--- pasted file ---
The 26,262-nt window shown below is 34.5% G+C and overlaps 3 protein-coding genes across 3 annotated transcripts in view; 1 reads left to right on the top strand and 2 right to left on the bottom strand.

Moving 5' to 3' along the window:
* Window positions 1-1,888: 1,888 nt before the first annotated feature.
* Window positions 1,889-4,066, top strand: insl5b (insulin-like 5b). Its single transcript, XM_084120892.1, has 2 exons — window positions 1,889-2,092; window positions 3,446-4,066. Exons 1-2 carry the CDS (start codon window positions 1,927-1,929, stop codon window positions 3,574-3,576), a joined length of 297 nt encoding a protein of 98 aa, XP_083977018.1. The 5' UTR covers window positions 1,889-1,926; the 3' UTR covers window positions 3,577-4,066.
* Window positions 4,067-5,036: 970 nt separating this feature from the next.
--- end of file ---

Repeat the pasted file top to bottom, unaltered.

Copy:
The 26,262-nt window shown below is 34.5% G+C and overlaps 3 protein-coding genes across 3 annotated transcripts in view; 1 reads left to right on the top strand and 2 right to left on the bottom strand.

Moving 5' to 3' along the window:
* Window positions 1-1,888: 1,888 nt before the first annotated feature.
* Window positions 1,889-4,066, top strand: insl5b (insulin-like 5b). Its single transcript, XM_084120892.1, has 2 exons — window positions 1,889-2,092; window positions 3,446-4,066. Exons 1-2 carry the CDS (start codon window positions 1,927-1,929, stop codon window positions 3,574-3,576), a joined length of 297 nt encoding a protein of 98 aa, XP_083977018.1. The 5' UTR covers window positions 1,889-1,926; the 3' UTR covers window positions 3,577-4,066.
* Window positions 4,067-5,036: 970 nt separating this feature from the next.